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Nelson Mandela continues courageous fight from deathbed: Family

Wednesday, 4 December 2013 - 8:22pm IST | Place: Johannesburg | Agency: PTI
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Anti-apartheid icon Nelson Mandela is continuing to put up a courageous fight from his "deathbed" even though he is "not doing well", the former South African President's family has said.

Makaziwe Mandela, in an interview to national broadcaster SABC, said the 95-year-old world's icon continues to fight against the ailments ravaging him.

"Tata is still with us, strong, courageous. Even for a lack of a better word on his 'deathbed' he is teaching us lessons; lessons in patience, in love, lessons of tolerance. Every moment I get with him I'm amazed," Makaziwe said.

"There are times where I have to pinch myself that I come from this man who is a fighter even though you can see he is struggling, but fighting spirit is still there with him," she said on Tuesday.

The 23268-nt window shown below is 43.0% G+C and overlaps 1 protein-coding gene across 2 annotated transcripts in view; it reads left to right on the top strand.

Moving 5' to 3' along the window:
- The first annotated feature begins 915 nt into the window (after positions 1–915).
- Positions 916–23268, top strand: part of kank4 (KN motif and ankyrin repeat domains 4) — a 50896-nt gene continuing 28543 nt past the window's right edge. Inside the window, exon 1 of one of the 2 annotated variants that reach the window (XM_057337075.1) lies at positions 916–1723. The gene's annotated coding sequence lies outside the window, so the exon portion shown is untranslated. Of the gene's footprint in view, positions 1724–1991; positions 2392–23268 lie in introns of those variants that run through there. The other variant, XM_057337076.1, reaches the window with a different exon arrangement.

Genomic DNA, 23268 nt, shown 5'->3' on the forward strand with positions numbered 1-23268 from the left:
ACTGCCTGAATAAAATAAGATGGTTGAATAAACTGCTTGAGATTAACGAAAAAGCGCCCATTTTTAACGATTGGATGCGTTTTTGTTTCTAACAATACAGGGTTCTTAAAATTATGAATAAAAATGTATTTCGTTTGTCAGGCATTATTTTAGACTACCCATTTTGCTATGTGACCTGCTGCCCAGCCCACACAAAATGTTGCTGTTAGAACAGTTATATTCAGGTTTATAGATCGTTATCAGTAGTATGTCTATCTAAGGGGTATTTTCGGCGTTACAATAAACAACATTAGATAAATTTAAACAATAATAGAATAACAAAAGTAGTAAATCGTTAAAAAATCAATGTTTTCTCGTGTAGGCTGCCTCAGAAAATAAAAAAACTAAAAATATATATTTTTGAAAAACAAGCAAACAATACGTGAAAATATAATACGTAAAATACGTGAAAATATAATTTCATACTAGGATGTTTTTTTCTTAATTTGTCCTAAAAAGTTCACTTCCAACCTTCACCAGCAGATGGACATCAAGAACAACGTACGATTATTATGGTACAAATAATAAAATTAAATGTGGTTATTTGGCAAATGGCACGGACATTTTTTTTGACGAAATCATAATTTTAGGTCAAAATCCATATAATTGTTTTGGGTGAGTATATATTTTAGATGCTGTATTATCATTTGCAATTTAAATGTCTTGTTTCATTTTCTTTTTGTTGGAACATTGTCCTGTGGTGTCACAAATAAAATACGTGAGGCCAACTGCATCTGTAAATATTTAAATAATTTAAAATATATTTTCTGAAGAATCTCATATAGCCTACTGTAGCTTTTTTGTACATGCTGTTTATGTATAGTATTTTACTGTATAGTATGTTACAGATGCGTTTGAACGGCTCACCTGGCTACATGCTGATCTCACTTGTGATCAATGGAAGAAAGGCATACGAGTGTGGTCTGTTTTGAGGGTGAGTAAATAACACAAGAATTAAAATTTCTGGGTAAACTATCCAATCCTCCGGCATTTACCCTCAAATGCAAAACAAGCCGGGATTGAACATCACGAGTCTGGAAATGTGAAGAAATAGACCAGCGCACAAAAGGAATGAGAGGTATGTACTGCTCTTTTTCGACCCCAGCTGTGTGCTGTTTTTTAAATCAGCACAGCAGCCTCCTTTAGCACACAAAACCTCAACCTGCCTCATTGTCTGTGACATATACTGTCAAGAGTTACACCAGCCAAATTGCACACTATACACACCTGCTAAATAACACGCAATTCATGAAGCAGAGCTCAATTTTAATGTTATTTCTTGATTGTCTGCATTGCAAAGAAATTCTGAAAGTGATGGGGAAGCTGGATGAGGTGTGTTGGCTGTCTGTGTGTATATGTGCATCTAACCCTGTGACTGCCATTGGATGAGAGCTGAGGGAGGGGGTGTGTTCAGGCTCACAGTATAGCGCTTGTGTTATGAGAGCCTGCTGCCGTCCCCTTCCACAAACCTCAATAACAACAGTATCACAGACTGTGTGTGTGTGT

Madiba (Mandela's clan name) was admitted to the Pretoria Heart Clinic in June, where he was treated for a recurring lung infection before he was released to receive home-based care nearly three months later.

At the time there was a outpouring of love and concern for the elder statesman from around the world. However on Tuesday, it was quiet outside Mandela's Houghton home, where a slew of specialist physicians are attending to his health.

Grandchild, Ndaba Mandela, has also lamented Mandela's ill state. "He is still with us although he is not doing well in bed."

Last month, Mandela's ex-wife Winnie Madikizela-Mandela said he was no longer talking "because of all the tubes that are in his mouth to clear (fluid from) the lungs".

The South African presidency has repeatedly described Mandela's condition as critical but stable.

Mandela, who spent 27 years in apartheid jail before becoming South Africa's first black leader, has faced several health scares. His most recent hospital stay spanning over three months was his longest since he walked free in 1990.

Mandela is widely respected for his role in fighting racism in South Africa, and for forgiving his former white captors after his release from prison.




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